• Harvey, Alfred, 1911, Castles and Walled Towns of England (London: Methuen and Co)
  • Page, Wm (ed), 1908, VCH Bedfordshire Vol. 2 p. 251 online transcription
  • Allcroft, A. Hadrian, 1908, Earthwork of England (London) p. 385-6 online copy
  • Goddard, A.R., 1904, 'Ancient Earthworks' in Doubleday, H.Arthur and Page, Wm (eds), VCH Bedfordshire Vol. 1 p. 281-2


  • 2004-5, 'Gannock Castle Restoration' Castle Studies Group Bulletin Vol. 18 p. 84 (news report)
  • Shotliff, D., 1996, 'A moated site in Tempsford Park, Tempdford' Bedfordshire Archaeological Journal Vol. 22 online copy (large file)
  • 1994, South Midlands Archaeology: CBA Group 9 Newsletter Vol. 24 p. 9-12 online copy
  • 1987, South Midlands Archaeology: CBA Group 9 Newsletter Vol. 17 p. 5, 6 (plan) online copy
  • 1983, South Midlands Archaeology: CBA Group 9 Newsletter Vol. 13 p. 4 online copy
  • Gould, I.C., 1901, 'Early Defensive Earthworks' Journal of the British Archaeological Association Vol. 7 p. 15-38 esp. 30 online copy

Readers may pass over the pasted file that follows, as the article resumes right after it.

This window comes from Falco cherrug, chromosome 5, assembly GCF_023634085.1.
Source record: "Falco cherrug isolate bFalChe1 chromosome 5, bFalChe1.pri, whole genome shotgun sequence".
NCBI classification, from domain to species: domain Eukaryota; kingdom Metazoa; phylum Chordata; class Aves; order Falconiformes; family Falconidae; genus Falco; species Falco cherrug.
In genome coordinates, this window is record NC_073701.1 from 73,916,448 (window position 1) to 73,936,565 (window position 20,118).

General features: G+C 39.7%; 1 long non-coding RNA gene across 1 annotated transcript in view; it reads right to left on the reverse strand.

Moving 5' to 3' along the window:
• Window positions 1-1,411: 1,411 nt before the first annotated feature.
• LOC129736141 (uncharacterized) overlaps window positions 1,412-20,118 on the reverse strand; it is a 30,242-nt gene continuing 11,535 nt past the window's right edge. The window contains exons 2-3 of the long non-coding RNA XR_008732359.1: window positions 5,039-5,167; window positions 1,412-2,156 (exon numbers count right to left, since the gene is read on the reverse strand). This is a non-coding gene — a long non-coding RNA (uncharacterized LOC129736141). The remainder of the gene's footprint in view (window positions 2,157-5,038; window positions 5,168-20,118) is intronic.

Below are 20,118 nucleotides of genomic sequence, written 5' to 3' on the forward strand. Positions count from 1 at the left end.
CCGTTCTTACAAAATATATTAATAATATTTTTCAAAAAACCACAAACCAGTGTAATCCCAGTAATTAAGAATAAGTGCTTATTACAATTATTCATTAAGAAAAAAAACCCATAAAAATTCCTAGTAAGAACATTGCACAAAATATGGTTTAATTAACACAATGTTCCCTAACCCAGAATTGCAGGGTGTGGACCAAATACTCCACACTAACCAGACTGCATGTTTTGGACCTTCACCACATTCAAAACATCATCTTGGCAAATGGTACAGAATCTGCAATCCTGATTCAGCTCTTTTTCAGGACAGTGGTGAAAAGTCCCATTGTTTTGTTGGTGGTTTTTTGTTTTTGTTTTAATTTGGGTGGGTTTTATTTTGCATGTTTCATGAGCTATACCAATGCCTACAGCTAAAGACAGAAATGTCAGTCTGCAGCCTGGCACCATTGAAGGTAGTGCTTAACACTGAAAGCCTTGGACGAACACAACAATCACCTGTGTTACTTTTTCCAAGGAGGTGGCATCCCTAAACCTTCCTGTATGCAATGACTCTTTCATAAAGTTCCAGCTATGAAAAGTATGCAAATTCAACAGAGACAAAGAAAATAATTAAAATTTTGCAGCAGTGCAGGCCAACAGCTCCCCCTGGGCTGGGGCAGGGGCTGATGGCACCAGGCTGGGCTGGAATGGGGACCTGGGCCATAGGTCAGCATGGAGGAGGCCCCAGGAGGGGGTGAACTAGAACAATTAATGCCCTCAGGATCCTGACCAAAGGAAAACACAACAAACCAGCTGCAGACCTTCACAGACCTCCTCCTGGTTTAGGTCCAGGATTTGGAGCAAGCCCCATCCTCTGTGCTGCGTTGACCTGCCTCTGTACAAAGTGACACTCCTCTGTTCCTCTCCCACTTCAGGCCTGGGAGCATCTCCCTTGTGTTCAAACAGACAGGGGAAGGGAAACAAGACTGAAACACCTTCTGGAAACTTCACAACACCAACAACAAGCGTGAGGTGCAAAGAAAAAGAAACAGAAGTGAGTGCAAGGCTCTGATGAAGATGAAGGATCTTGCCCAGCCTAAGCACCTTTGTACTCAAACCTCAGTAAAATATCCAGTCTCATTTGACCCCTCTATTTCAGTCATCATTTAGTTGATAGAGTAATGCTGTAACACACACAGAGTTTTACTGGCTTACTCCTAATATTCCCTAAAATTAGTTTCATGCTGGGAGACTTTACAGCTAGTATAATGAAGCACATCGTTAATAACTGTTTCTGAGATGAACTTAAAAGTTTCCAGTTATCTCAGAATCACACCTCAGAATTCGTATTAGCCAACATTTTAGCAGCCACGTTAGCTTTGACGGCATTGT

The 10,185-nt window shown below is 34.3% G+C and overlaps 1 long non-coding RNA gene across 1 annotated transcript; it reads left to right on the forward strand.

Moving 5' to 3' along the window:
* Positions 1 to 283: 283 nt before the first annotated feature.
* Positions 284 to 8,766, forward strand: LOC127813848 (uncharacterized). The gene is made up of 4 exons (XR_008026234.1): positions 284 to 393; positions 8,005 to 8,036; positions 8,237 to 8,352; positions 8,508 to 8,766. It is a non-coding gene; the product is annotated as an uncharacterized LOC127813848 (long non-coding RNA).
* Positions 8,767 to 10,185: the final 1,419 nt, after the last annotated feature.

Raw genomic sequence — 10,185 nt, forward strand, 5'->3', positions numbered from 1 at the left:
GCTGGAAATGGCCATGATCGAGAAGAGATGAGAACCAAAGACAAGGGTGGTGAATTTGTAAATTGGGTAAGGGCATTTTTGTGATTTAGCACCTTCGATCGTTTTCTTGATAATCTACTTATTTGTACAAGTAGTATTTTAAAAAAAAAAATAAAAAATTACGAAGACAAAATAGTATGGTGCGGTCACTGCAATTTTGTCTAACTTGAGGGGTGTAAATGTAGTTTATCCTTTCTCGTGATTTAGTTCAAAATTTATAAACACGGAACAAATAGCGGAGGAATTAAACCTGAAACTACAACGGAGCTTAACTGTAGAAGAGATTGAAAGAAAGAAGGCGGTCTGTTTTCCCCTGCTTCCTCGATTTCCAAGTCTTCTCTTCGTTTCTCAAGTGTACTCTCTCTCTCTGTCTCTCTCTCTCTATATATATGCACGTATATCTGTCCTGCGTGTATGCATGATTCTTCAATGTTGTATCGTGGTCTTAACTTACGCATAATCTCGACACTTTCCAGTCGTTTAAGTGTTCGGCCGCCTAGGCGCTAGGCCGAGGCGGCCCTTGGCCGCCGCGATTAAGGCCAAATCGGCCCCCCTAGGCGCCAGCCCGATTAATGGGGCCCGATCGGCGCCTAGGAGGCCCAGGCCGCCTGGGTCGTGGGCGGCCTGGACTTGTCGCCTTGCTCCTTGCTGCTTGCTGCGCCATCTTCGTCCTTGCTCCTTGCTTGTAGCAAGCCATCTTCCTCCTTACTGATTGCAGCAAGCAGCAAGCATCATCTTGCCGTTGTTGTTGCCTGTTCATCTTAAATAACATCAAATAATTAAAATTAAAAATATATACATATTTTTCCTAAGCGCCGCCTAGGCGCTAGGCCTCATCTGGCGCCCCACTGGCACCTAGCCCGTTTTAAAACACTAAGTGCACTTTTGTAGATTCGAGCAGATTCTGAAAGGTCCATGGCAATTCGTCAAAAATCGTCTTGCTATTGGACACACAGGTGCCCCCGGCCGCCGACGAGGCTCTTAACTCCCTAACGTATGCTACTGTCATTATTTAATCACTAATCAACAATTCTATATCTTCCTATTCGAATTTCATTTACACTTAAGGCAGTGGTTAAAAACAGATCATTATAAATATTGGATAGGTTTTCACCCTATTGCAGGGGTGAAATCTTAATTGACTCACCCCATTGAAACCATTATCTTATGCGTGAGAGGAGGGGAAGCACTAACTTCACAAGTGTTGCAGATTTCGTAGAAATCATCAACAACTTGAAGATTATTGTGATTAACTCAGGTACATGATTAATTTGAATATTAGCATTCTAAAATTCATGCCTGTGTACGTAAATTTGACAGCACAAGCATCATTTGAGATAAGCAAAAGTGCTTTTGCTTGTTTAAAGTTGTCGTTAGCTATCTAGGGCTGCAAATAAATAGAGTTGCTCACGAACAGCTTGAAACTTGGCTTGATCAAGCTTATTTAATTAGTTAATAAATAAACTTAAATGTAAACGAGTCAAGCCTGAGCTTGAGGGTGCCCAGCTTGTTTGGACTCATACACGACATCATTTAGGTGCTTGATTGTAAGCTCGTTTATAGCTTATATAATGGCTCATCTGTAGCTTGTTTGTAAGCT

• Clark, G.T., 1889, 'Contribution towards a complete list of moated mounds or burhs' The Archaeological Journal Vol. 46 p. 197-217 esp. 199-200 online copy
  • Clark, 1875, The Builder Vol. 33 p. 232-3


  • Lowerre, A.G., 2004, Placing Castles in the Conquest. Landscape, Lordship and Local Politics in the South-Eastern Midlands, 1066-1100 (PhD thesis: Boston College) p. 469-70
  • Northamptonshire Archaeology, 1999, Excavation of a medieval moated enclosure in Tempsford Park, Tempsford, Bedfordshire 1999 Assessment Report and Updated Research Design online copy